“Hold Back the Wind, Donna” is one of the most beautiful songs on this or any Eddies album. Both musically and lyrically the song is uplifting and encouraging. The little spark of truth one possesses may not seem like much but it can “hold back the devil wind.” It is a wonderful and encouraging song of faith and love and completely devoid of the normal sarcastic or irreverent tone associated with much the Eddies tunes.

“Knee Jerk” is a slower and blues and reggae influenced rocker that shows what a wonderful group of musicians were assembled. The bass and drum groove is the best on the album, especiallyDavid ravens’ pounding and thrashing drum work.

“All the Way to Heaven” is another beautiful ballad that sounds like a heavier version of something that would have appeared on Taylor’s earlier solo work. Every time I listen to Taylor on a song like this it just amazes me that he never received the recognition he clearly deserved. Songs like this are so original and great, it’s just a crime.

The experimental and obscure “Rubber Sky” then reminds just why the band was never fully embraced. Odd, off-center and completely brilliant, songs like this just don’t resonate even with the more adventurous fans of CCM that lean more toward the world of the 77’s and Steve Taylor, but for those willing to go with it, the rewards are limitless.

“Your Little Gawd” examines how many in the Church have limited to scope and majesty of the triune God. Limiting God to the conscience or some puppy leashed to man’s desires leaves one with a God not worthy of worship. If there was ever such a style as alternative country, this would be the definitive example.

The touching tribute to “Billy Graham” and the simplicity of the Gospel the famed evangelist was known for is far too short of a song. This song also contains an appearance of Prickly Disco (Gene Eugene) on vocals.

“Potential” is pure Eddies. the best musical expressions the band delivered were always the more funkier and driving grooves like “Let’s Spin” and “Driving in England.” This song falls in line with those greats.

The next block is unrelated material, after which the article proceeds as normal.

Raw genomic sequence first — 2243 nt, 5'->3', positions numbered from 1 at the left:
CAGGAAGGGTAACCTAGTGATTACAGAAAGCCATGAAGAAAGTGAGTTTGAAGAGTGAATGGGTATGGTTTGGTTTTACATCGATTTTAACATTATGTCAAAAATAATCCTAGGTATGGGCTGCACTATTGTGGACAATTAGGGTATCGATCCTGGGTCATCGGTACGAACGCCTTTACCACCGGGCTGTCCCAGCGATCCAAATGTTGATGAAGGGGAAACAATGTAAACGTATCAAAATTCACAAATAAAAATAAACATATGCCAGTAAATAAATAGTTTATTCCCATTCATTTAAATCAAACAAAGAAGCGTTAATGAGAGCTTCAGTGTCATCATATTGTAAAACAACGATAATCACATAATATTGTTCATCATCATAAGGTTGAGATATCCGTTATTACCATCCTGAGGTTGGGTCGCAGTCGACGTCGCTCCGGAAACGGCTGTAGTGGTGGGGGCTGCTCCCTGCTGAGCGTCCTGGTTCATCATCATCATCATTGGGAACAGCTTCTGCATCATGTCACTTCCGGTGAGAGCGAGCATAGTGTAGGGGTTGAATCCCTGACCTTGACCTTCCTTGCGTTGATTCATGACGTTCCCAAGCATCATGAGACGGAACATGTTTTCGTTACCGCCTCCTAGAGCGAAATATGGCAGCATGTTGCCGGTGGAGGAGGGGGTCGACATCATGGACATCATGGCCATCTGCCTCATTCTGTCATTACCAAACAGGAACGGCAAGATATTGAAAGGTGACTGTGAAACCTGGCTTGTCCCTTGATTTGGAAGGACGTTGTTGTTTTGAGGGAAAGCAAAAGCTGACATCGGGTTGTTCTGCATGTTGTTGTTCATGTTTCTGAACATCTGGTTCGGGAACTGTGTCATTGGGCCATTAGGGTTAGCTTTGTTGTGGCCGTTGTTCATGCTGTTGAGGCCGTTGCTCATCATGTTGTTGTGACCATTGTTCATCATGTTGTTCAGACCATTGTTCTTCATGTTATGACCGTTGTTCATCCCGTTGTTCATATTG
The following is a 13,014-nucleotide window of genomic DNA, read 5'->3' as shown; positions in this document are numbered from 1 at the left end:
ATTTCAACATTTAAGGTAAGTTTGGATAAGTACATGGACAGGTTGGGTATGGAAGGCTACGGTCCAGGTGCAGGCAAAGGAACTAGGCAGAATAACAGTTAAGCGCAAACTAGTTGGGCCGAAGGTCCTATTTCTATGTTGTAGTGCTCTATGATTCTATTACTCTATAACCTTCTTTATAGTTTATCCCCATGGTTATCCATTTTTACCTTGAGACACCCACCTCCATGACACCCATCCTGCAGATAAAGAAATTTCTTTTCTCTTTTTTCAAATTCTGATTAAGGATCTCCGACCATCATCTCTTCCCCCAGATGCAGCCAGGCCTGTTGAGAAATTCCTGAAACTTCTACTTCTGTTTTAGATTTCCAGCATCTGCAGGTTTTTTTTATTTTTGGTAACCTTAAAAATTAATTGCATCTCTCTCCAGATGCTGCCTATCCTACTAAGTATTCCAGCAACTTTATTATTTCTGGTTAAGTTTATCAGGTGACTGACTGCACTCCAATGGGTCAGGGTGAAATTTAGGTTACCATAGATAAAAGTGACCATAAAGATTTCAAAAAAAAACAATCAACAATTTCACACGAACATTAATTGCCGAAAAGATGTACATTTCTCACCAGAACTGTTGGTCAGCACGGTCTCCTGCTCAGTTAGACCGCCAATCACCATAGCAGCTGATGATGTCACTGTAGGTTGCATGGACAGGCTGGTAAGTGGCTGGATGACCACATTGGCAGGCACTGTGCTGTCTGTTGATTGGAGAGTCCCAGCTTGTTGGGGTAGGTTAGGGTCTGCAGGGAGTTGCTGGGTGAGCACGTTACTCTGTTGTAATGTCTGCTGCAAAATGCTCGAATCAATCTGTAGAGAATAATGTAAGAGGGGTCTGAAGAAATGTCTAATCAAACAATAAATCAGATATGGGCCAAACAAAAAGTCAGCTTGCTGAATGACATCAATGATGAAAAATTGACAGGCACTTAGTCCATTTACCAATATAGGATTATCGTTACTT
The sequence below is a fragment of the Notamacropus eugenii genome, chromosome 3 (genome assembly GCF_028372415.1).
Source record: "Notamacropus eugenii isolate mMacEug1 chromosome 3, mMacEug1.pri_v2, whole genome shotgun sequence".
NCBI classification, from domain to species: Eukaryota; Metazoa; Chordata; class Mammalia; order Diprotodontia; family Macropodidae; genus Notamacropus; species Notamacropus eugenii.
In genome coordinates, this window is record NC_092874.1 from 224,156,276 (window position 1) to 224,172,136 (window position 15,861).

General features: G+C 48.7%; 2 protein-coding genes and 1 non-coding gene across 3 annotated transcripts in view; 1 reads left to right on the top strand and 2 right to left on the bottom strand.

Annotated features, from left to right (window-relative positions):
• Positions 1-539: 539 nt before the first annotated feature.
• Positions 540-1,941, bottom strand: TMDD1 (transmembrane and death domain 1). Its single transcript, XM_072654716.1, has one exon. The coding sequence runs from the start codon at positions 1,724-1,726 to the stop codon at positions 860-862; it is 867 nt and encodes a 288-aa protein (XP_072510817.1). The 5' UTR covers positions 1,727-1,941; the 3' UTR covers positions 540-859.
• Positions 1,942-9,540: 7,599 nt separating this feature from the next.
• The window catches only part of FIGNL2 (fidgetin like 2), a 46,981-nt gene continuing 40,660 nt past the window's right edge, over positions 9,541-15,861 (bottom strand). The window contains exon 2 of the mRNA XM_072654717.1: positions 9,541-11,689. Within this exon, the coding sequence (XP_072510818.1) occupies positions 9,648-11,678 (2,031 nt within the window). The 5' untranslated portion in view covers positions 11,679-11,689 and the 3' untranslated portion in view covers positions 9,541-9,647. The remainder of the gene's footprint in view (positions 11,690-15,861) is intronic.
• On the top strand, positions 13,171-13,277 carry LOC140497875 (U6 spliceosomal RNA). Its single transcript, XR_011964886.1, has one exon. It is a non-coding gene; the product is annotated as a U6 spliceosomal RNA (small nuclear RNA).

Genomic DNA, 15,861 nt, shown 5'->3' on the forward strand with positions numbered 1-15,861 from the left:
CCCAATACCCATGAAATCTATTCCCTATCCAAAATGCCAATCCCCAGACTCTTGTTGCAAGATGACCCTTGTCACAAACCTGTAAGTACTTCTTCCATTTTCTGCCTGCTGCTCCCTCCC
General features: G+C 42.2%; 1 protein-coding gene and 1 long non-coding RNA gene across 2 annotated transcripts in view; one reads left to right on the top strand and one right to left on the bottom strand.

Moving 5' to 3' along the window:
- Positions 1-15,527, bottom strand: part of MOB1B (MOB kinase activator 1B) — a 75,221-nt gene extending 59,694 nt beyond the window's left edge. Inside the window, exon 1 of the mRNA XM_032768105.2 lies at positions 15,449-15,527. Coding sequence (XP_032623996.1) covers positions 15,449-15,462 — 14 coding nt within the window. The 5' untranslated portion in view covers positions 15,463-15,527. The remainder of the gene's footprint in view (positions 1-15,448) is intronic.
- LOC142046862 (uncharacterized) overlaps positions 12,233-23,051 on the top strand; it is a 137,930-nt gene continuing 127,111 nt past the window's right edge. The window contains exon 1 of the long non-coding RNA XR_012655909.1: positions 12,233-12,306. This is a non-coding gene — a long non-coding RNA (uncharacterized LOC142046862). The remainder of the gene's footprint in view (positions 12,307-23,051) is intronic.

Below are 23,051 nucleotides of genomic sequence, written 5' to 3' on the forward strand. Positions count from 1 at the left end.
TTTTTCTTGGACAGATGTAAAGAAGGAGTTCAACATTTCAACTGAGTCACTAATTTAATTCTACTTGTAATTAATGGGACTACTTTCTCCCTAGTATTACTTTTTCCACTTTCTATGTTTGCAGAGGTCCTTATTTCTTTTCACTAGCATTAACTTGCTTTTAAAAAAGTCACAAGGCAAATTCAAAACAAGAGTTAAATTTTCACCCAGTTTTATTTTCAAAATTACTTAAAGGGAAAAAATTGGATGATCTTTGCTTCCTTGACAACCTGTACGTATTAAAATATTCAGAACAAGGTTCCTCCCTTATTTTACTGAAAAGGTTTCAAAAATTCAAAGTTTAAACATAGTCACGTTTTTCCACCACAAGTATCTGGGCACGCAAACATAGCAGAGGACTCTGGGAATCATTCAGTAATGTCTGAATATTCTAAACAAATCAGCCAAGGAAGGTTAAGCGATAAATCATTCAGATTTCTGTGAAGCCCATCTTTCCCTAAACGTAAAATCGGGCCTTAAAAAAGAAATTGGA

One would expect a band like The Swirling Eddies to have a song called “Strange days.” But one would never assume it would be a pretty, country influenced ballad. But than again, that’s the Swirling Eddies.

The album closes with “Elimination (The band That Won’t Go Away)” a wonderful response to critics of the Swirling Eddies, and quite possibly Daniel Amos or any other similar band. But in the normal Taylor twist, the song is sarcastically sung from the point of view of the critic. “Give up and repent” the critic proclaims. Taylor than goes on to list the many reasons I assume he has heard over the years for him and his mates to find a new occupation.

don’t cry, you big babies
don’t feel sorry for yourselves
you’re no more misunderstood
than anybody else
but you keep on makin’ waves
it’s your lousy attitude
why would you be thinkin’ you’re doin’
anybody any good?

so bow out
get lost
i’d like to pull the fader down
on “the band that won’t go away”

go away!
beat it!

give up
good riddance
and all God’s blessings on
“the band that won’t go away”

This recalls an experience I had with Terry at a Roller Rink in Orange County during a show for the Daniel Amos “Vox Humana” tour that I previously have shared. Before playing the song “Mall All Over the World” from Doppelganger Terry made a joke about how “Resurrection Band” ripped them off with their song “Elevator Muzik” as it related to the lyric “elevator up, escalate down…” He also noted that once Daniel Amos switched to using the name “DA” that Resurrection Band started shrinking their name to “Rez Band.”